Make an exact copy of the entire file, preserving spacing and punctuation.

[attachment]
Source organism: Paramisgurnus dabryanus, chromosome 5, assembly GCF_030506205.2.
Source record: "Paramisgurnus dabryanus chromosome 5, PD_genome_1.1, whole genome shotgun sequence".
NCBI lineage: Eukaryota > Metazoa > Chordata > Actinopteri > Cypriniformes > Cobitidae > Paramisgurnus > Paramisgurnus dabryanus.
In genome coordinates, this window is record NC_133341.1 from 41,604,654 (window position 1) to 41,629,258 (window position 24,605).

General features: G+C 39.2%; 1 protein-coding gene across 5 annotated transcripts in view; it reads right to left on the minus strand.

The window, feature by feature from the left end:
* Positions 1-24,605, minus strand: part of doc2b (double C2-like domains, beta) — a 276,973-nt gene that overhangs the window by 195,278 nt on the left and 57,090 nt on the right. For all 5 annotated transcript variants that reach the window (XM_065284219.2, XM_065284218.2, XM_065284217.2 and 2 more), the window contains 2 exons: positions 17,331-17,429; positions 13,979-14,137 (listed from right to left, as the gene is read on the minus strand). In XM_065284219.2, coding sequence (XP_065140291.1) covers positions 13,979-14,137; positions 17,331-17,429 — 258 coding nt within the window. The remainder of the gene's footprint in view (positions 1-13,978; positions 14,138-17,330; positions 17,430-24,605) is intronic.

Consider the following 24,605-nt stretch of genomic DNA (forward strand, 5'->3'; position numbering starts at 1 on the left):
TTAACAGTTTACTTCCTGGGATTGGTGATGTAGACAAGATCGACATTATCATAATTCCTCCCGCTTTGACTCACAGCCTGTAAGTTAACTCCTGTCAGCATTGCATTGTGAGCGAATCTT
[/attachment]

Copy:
Source organism: Paramisgurnus dabryanus, chromosome 5, assembly GCF_030506205.2.
Source record: "Paramisgurnus dabryanus chromosome 5, PD_genome_1.1, whole genome shotgun sequence".
NCBI lineage: Eukaryota > Metazoa > Chordata > Actinopteri > Cypriniformes > Cobitidae > Paramisgurnus > Paramisgurnus dabryanus.
In genome coordinates, this window is record NC_133341.1 from 41,604,654 (window position 1) to 41,629,258 (window position 24,605).

General features: G+C 39.2%; 1 protein-coding gene across 5 annotated transcripts in view; it reads right to left on the minus strand.

The window, feature by feature from the left end:
* Positions 1-24,605, minus strand: part of doc2b (double C2-like domains, beta) — a 276,973-nt gene that overhangs the window by 195,278 nt on the left and 57,090 nt on the right. For all 5 annotated transcript variants that reach the window (XM_065284219.2, XM_065284218.2, XM_065284217.2 and 2 more), the window contains 2 exons: positions 17,331-17,429; positions 13,979-14,137 (listed from right to left, as the gene is read on the minus strand). In XM_065284219.2, coding sequence (XP_065140291.1) covers positions 13,979-14,137; positions 17,331-17,429 — 258 coding nt within the window. The remainder of the gene's footprint in view (positions 1-13,978; positions 14,138-17,330; positions 17,430-24,605) is intronic.

Consider the following 24,605-nt stretch of genomic DNA (forward strand, 5'->3'; position numbering starts at 1 on the left):
TTAACAGTTTACTTCCTGGGATTGGTGATGTAGACAAGATCGACATTATCATAATTCCTCCCGCTTTGACTCACAGCCTGTAAGTTAACTCCTGTCAGCATTGCATTGTGAGCGAATCTT